Australian flag carrier Qantas Airways, which has been under fire lately for cancelled flights and service shortfalls, issue an apology of sorts on Sunday (17 July), but also forecast more trouble ahead for passengers.
Travellers have been angered by delays and cancelations have lashed out at the airline and Chief Executive Officer Alan Joyce, particularly over a decision to shed thousands of jobs. The carrier had Australia’s worst domestic flight-cancellation record in May, scrapping 7.6 percent of its services, or one in 13.
“Much has been said about Qantas in the last few months. Some of it’s fair, as we’re absolutely not delivering the service that our customers expect, but some of it fails to take into consideration what’s happening across the industry here and around the world,” said Qantas Domestic and International CEO Andrew David. “The pandemic was very tough on aviation. Economically, most airlines were on their knees. Early in the pandemic we were 11 weeks from bankruptcy and have since posted $6 billion in losses and over $24 billion in lost revenue. But because Qantas came into the pandemic in a strong position, and as a result of making some very difficult decisions, we’ve been able to weather the storm.There are number of factors that have led to the problems we are seeing right now.”
David said restarting an airline after a two-year grounding “is complex and aviation labour markets, as with many others, are extremely tight. Compounding that is the fact that COVID cases are steeply on the rise again at the same time as the winter flu season”.
David also said the anger about the airline’s decision to outsource ground handling operations was misplaced. “Some have pointed to Qantas’ decision to outsource ground handling as a key reason the restart has been hard. This is not true. We had completed the ground handling changes before Easter 2021 when domestic travel was back to almost 100 percent, and we didn’t have the issues we had at Easter this year,” David said. “Others are using scaremongering tactics by making safety claims that are baseless and simply false. Every supplier we work with must adhere to our strict safety management system – a system that sees us consistently rated with the safest airlines in the world. Sadly, this is not the first-time false claims have been made by a union to further an industrial agenda.”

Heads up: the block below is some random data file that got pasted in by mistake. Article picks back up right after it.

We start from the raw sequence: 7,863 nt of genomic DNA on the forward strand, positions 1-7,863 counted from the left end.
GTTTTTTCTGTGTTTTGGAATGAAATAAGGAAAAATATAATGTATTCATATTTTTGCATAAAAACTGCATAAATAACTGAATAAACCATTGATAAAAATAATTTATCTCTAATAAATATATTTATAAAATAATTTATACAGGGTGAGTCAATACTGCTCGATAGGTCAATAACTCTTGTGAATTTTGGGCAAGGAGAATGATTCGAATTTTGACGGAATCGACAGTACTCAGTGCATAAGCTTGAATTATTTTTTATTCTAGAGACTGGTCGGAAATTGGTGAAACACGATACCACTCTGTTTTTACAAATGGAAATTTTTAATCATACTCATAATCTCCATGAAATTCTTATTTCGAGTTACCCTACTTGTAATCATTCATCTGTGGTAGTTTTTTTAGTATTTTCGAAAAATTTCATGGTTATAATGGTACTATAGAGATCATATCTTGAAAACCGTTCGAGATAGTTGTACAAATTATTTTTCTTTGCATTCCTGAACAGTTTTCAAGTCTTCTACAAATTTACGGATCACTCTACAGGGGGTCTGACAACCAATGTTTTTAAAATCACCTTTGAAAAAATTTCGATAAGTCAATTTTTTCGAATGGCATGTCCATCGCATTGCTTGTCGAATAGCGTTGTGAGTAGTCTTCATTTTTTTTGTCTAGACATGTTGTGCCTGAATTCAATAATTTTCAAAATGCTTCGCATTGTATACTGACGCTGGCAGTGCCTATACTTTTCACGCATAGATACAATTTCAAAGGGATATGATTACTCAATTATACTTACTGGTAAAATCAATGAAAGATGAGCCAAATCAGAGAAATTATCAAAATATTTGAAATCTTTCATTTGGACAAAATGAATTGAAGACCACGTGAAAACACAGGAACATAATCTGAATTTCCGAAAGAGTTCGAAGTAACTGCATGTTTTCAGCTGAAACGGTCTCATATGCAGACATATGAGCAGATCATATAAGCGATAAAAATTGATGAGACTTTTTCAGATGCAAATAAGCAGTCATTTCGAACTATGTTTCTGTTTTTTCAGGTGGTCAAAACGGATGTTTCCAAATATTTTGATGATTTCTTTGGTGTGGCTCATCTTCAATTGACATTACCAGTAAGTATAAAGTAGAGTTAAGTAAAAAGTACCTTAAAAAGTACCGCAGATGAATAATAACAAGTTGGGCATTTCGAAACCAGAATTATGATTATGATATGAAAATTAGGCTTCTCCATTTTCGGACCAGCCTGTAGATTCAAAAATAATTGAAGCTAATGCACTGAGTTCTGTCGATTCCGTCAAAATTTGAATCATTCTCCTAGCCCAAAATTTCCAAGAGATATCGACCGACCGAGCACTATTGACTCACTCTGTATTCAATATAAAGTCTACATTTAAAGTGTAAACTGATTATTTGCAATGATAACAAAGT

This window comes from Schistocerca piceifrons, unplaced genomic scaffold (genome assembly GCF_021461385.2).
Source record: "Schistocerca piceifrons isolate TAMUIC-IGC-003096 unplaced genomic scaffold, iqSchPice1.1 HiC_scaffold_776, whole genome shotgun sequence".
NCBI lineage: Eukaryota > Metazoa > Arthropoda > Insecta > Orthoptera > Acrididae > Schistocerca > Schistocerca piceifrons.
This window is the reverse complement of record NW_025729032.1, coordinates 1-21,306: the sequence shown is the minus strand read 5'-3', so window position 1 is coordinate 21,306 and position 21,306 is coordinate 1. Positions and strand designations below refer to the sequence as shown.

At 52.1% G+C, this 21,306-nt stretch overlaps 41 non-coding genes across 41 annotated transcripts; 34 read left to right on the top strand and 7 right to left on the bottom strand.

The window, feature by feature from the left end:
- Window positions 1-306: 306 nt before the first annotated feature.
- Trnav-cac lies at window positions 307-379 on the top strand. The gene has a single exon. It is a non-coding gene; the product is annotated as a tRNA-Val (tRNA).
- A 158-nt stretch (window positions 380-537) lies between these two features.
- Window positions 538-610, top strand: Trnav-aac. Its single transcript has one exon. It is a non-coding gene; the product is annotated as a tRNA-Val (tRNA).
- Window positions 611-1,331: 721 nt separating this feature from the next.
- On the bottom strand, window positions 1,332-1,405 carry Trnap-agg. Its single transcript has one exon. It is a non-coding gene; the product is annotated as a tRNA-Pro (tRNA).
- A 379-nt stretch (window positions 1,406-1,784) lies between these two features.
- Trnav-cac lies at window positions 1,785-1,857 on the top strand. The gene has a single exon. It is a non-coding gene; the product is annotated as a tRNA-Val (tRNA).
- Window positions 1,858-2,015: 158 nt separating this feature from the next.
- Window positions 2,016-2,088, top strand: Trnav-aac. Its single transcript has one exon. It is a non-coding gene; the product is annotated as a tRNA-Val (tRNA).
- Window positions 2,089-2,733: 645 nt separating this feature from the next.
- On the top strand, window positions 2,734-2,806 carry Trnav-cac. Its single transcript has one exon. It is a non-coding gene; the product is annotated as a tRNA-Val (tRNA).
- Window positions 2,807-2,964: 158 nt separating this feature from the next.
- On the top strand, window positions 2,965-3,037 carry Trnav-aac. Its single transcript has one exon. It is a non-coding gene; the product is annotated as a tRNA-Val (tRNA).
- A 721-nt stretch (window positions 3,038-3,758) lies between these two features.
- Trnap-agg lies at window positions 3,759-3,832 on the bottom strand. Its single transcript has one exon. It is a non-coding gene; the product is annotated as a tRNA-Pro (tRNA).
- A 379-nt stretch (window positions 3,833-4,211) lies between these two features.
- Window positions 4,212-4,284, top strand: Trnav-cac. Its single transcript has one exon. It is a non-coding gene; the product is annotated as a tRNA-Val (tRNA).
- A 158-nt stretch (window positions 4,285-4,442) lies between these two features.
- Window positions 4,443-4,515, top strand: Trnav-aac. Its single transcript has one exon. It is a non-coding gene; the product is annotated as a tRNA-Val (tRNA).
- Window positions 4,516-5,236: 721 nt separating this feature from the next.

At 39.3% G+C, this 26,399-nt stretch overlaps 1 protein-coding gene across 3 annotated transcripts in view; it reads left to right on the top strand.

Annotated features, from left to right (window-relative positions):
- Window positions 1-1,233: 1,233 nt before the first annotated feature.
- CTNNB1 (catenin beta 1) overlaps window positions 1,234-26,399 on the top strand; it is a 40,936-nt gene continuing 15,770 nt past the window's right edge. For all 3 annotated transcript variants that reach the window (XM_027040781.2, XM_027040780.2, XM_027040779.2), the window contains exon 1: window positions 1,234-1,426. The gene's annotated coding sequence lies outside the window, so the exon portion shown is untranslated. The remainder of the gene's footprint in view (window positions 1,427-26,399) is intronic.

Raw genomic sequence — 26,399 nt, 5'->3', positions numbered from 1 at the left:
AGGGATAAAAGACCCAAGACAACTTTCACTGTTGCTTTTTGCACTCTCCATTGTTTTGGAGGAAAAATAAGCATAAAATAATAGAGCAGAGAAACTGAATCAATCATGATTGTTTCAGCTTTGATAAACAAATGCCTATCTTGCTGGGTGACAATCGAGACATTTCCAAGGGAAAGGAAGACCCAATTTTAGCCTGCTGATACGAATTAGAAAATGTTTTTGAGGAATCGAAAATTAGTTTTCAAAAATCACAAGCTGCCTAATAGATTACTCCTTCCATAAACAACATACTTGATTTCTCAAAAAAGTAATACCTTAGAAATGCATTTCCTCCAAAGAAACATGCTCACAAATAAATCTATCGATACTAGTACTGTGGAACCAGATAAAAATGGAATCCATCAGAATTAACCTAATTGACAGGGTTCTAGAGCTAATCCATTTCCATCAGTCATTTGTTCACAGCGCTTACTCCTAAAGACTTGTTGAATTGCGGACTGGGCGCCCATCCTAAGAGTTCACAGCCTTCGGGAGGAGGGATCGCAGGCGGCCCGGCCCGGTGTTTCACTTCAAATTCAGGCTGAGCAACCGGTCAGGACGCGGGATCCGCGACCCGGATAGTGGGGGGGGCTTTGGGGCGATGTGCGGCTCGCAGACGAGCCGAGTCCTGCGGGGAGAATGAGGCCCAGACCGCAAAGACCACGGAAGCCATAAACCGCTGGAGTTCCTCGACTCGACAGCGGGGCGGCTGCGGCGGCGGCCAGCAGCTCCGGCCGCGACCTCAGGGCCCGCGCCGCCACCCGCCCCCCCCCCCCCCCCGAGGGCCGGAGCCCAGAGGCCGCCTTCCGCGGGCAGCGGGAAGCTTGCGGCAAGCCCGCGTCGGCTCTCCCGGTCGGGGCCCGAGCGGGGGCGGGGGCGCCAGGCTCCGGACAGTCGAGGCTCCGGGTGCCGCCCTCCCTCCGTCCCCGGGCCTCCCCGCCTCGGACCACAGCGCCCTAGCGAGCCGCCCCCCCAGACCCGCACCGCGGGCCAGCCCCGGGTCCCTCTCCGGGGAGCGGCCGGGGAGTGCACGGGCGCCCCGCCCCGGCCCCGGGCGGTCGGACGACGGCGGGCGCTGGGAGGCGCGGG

David said the problems the airline – and others – are facing are “because of COVID and flu-related sickness, as well as an extremely tight labour market. It’s a difficult truth that airlines, airports, air traffic control agencies and almost every business in Australia and around the world is experiencing. We are working hard to proactively manage this challenge. We’ve recruited more than 1,000 people, rostering more people on stand-by, consolidating flights on to bigger aircraft, basing more customer support team members at our airports and have doubled the number of people working in our call centres, with average wait times now better than they were pre-COVID. As challenging as the recent travel peaks in Australia have been, airlines and airports in Europe, the US and the UK are dealing with far worse impacts. In an unprecedented move, Heathrow Airport has capped the number of passengers travelling through the airport and asked airlines to stop selling seats over the European summer. Given COVID and flu will be ongoing, there will be a few more bumps along the way, but over the weeks and months ahead flying will get back to being as smooth as it used to be.”